On Monday of this week I competed in my fifth NW3 trial with Rockit. We went back to Lebanon, NJ, where we earned our first NW3 title last year. I have to give a special shout out to to Karin Damon, Kathe Baxter and Donna Hreniuk for hosting so many NW3 trials in this area over the  past year, and doing a great job of it!

A major round of applause also to the volunteers and officials who braved the cold weather and snow for FOUR DAYS in a row and took great care of all us competitors. They kept things moving smoothly, kept us fed and made us all feel welcome.

The weather on Monday was extremely cold but not very windy, and the sun was very bright in the late morning/midday. The ground was covered in crusty frozen snow and ice, but we didn’t have to walk too far to the search areas. I crated indoors with my friend Maria.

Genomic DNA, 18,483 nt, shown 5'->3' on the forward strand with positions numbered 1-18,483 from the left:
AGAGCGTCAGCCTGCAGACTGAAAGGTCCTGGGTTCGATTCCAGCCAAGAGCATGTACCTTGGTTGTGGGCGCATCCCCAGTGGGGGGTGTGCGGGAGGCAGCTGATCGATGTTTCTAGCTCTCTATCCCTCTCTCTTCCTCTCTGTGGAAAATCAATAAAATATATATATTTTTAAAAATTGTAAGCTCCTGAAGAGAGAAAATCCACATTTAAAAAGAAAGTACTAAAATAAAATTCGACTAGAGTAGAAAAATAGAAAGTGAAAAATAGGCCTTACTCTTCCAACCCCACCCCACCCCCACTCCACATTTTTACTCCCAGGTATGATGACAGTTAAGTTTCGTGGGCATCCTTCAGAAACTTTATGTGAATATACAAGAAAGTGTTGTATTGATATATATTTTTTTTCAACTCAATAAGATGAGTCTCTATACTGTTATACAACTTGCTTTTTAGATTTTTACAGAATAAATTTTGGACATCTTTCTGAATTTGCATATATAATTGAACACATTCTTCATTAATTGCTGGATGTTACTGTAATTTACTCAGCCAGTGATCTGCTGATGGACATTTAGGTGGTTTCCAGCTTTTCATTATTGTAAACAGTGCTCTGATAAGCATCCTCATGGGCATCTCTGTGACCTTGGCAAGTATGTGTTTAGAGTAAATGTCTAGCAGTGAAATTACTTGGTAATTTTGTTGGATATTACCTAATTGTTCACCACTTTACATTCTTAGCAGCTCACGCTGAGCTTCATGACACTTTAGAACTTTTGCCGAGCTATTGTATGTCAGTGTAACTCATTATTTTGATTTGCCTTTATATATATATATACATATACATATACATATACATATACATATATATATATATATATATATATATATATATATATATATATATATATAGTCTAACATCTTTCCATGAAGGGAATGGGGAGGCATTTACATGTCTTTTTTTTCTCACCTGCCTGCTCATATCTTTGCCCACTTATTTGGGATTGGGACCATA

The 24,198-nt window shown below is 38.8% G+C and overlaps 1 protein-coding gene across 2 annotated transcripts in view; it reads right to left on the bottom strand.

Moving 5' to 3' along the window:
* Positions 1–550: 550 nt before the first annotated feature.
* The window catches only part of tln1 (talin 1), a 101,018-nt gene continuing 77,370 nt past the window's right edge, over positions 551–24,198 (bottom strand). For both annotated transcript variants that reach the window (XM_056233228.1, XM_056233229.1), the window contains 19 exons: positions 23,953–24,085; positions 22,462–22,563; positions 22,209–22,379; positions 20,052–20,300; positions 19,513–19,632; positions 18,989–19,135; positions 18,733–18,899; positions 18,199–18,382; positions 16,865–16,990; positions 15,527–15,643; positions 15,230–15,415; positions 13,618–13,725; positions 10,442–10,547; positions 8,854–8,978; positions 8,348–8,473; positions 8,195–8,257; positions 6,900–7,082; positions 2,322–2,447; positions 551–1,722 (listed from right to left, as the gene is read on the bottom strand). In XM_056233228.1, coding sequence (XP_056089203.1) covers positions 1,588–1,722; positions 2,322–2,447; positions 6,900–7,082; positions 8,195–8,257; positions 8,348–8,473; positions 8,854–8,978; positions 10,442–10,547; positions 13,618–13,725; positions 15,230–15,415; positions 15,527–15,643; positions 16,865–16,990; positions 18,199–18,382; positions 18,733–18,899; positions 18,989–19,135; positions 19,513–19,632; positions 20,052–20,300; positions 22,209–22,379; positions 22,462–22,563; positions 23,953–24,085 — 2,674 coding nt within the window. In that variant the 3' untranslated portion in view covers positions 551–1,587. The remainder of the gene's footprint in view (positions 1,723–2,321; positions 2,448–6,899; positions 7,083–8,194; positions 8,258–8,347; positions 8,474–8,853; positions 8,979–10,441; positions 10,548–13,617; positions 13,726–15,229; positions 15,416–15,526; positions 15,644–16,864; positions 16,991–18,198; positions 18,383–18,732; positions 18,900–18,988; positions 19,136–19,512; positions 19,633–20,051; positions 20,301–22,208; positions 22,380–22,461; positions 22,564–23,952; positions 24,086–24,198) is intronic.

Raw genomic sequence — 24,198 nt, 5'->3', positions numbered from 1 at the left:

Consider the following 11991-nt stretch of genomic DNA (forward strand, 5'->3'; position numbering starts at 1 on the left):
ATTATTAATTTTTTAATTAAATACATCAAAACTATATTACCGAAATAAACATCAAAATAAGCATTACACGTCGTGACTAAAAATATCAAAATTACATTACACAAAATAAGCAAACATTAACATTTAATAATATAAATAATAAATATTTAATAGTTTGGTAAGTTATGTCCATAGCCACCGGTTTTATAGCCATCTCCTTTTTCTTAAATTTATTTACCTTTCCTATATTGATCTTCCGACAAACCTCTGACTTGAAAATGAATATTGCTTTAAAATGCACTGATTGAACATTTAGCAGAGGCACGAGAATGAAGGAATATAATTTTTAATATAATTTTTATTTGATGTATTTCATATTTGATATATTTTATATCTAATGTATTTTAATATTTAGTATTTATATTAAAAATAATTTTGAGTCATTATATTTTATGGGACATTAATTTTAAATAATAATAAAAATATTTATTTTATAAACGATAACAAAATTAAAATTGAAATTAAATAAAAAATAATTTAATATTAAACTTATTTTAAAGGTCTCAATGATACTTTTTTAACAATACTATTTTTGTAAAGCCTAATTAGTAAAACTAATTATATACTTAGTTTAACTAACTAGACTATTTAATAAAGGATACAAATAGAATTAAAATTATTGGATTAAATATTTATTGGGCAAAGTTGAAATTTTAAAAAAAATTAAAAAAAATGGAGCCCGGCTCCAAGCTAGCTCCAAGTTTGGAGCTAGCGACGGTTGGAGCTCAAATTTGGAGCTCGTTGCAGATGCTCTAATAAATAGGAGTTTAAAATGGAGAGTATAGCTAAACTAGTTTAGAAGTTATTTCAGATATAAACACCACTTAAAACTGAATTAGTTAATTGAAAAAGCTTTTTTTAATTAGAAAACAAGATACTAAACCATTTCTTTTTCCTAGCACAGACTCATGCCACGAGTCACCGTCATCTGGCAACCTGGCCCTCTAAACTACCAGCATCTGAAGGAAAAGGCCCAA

Our Certifying Official was Jacy Kelly, and the judges were Sergio DeRojas and Amy Herot. Rockit and I were #13 in the blue group, which started with vehicles and exterior. Our time limits were (to the best of my memory, I didn’t write them down) 3:00 minutes for vehicles, 3:30 minutes for exterior, 3:00 minutes for interior search A, 2:00 minutes for interior search B, 2:00 minutes for interior search C, and 3:30 minutes for containers.

The vehicle search looked pretty easy, the only exception being that the ground was a bit icy. But it wasn’t actually very slippery. There were three vehicles, two small sedans and a golf cart. They were lined up end-to-end in a fairly straight line, but parked at slight angles. I set Rockit up at the start line — completely forgetting to check the wind, or bring my surveyor flag, duh — and let her acclimate for a couple seconds. Then I gave her the search command and she ran toward the golf cart immediately. She sourced a hide on the side of the cart. I called alert #1.